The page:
The PB2-E627K mutation attenuates viruses containing the 2009 H1N1 influenza pandemic polymerase.

Jagger BW, Memoli MJ, Sheng ZM, Qi L, Hrabal RJ, Allen GL, Dugan VG, Wang R, Digard P, Kash JC, Taubenberger JK - MBio (2010)

Clinical course of infection in mice as measured by weight loss. Mean percentage body weight loss from mean baseline weight of mice in each group inoculated with rescued A/New York/312/2001 (H1N1) (referred to as rNY312) or chimeric viruses containing the four RNP gene segments of different influenza viruses on the NY312 background (see key) from 0 to 14 days postinoculation (dpi). Groups of five 8- to 10-week-old female BALB/c mice were inoculated intranasally with 2 × 105 PFU of virus. Error bars represent SEM.
© Copyright Policy - open-access
Related In: Results  -  Collection

License
Show All Figures
getmorefigures.php?uid=PMC2912665&req=5

f2: Clinical course of infection in mice as measured by weight loss. Mean percentage body weight loss from mean baseline weight of mice in each group inoculated with rescued A/New York/312/2001 (H1N1) (referred to as rNY312) or chimeric viruses containing the four RNP gene segments of different influenza viruses on the NY312 background (see key) from 0 to 14 days postinoculation (dpi). Groups of five 8- to 10-week-old female BALB/c mice were inoculated intranasally with 2 × 105 PFU of virus. Error bars represent SEM.
Mentions: To evaluate pathogenicity in vivo, the panel of viruses was intranasally inoculated into mice at a dose of 2 × 105 PFU. Daily weights of infected mice were obtained (Fig. 2) as an indicator of clinical disease, and lungs were collected to measure viral replication (Fig. 3) and observe histopathology (Fig. 4 and 5).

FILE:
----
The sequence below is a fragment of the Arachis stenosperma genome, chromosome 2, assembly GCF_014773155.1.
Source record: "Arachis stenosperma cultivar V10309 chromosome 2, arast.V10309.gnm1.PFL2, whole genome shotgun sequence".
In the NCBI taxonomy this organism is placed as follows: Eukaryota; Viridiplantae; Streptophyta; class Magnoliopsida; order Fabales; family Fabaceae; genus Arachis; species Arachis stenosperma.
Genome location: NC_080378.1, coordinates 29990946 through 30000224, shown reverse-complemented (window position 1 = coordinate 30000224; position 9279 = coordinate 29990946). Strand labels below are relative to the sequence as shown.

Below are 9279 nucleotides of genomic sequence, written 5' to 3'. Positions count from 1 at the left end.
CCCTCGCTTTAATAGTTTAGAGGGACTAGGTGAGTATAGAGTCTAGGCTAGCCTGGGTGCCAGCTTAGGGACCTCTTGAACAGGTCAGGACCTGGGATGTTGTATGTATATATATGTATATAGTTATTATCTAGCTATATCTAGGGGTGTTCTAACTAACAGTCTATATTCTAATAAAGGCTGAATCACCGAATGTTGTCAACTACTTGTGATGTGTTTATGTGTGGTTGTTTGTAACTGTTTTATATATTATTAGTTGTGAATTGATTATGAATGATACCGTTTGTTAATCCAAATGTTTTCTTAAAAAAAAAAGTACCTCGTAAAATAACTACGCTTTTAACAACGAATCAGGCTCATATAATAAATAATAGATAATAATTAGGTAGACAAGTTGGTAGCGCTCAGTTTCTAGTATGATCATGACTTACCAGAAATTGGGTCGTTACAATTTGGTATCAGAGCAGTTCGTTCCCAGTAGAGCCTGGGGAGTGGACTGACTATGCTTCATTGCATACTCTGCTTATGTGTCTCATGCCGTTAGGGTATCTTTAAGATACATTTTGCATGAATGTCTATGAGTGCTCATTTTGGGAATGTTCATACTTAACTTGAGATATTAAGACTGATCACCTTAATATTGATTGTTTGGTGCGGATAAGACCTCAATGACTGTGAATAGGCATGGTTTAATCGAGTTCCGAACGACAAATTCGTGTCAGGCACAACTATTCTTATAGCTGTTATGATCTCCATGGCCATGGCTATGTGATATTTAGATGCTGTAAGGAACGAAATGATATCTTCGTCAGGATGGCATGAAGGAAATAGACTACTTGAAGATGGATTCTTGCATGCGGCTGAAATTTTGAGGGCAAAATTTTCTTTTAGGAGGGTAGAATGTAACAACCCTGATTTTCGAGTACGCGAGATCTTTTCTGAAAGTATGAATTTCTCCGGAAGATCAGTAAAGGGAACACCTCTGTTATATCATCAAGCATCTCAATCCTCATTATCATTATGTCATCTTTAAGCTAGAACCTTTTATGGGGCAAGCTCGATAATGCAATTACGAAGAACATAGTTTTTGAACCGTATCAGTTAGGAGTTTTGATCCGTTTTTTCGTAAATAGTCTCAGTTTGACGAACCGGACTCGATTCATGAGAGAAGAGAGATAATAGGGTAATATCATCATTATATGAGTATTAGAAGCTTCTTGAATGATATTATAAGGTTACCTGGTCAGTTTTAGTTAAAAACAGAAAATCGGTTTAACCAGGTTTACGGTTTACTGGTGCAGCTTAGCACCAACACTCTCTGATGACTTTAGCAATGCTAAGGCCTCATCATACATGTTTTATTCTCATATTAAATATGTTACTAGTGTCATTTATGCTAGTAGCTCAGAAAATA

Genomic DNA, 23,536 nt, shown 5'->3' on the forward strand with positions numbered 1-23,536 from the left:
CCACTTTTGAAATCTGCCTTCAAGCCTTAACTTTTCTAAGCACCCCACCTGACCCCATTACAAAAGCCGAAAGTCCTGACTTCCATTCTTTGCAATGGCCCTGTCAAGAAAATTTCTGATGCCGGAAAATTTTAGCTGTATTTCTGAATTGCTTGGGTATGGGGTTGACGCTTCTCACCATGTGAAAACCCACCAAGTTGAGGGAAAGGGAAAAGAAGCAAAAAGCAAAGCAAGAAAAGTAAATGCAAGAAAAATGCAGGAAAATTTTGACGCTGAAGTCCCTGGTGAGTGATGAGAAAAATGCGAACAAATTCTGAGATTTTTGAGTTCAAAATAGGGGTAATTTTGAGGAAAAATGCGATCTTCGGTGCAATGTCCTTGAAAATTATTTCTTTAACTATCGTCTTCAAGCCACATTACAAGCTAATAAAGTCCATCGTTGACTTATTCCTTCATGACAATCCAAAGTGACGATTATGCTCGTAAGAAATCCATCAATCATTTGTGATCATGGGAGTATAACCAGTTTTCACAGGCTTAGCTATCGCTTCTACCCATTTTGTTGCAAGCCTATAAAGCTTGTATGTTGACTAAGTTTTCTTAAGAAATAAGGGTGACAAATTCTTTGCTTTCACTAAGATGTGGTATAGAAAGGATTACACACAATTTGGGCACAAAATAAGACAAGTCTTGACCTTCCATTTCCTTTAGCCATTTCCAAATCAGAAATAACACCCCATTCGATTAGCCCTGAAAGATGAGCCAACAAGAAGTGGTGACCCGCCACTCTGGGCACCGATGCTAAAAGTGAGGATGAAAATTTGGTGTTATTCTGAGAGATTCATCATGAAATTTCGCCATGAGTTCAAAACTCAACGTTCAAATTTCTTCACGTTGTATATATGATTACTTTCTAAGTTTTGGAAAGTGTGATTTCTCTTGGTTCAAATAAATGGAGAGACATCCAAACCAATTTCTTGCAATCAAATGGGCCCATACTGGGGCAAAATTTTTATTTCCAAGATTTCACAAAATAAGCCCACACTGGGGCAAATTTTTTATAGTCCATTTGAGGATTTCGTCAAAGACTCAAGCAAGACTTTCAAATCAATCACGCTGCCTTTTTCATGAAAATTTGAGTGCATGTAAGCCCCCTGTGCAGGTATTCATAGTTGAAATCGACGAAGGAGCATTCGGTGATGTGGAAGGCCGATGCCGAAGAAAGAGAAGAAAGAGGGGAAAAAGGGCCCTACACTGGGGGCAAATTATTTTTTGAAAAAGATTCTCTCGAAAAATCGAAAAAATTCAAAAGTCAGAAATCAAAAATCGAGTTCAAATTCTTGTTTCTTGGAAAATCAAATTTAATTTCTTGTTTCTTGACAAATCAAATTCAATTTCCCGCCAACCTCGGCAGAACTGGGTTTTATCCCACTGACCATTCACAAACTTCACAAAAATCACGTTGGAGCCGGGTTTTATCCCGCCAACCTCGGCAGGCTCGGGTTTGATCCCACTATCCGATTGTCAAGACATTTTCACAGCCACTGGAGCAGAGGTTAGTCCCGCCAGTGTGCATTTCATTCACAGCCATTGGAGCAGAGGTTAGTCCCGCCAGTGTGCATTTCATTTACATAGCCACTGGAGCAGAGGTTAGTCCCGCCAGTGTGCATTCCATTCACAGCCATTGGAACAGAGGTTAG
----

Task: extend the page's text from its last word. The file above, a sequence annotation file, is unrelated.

Bottom Line: The swine-origin H1N1 influenza A virus emerged in early 2009 and caused the first influenza pandemic in 41 years.The virus has spread efficiently to both the Northern and the Southern Hemispheres and has been associated with over 16,000 deaths.Given the virus's recent zoonotic origin, there is concern that the virus could acquire signature mutations associated with the enhanced pathogenicity of previous pandemic viruses or H5N1 viruses with pandemic potential.

View Article: PubMed Central - PubMed

Affiliation: Viral Pathogenesis and Evolution Section, Laboratory of Infectious Diseases, National Institute of Allergy and Infectious Diseases, National Institutes of Health, Bethesda,Maryland, USA.

ABSTRACT
The swine-origin H1N1 influenza A virus emerged in early 2009 and caused the first influenza pandemic in 41 years. The virus has spread efficiently to both the Northern and the Southern Hemispheres and has been associated with over 16,000 deaths. Given the virus's recent zoonotic origin, there is concern that the virus could acquire signature mutations associated with the enhanced pathogenicity of previous pandemic viruses or H5N1 viruses with pandemic potential. We tested the hypothesis that mutations in the polymerase PB2 gene at residues 627 and 701 would enhance virulence but found that influenza viruses containing these mutations in the context of the pandemic virus polymerase complex are attenuated in cell culture and mice.

No MeSH data available.


Related in: MedlinePlus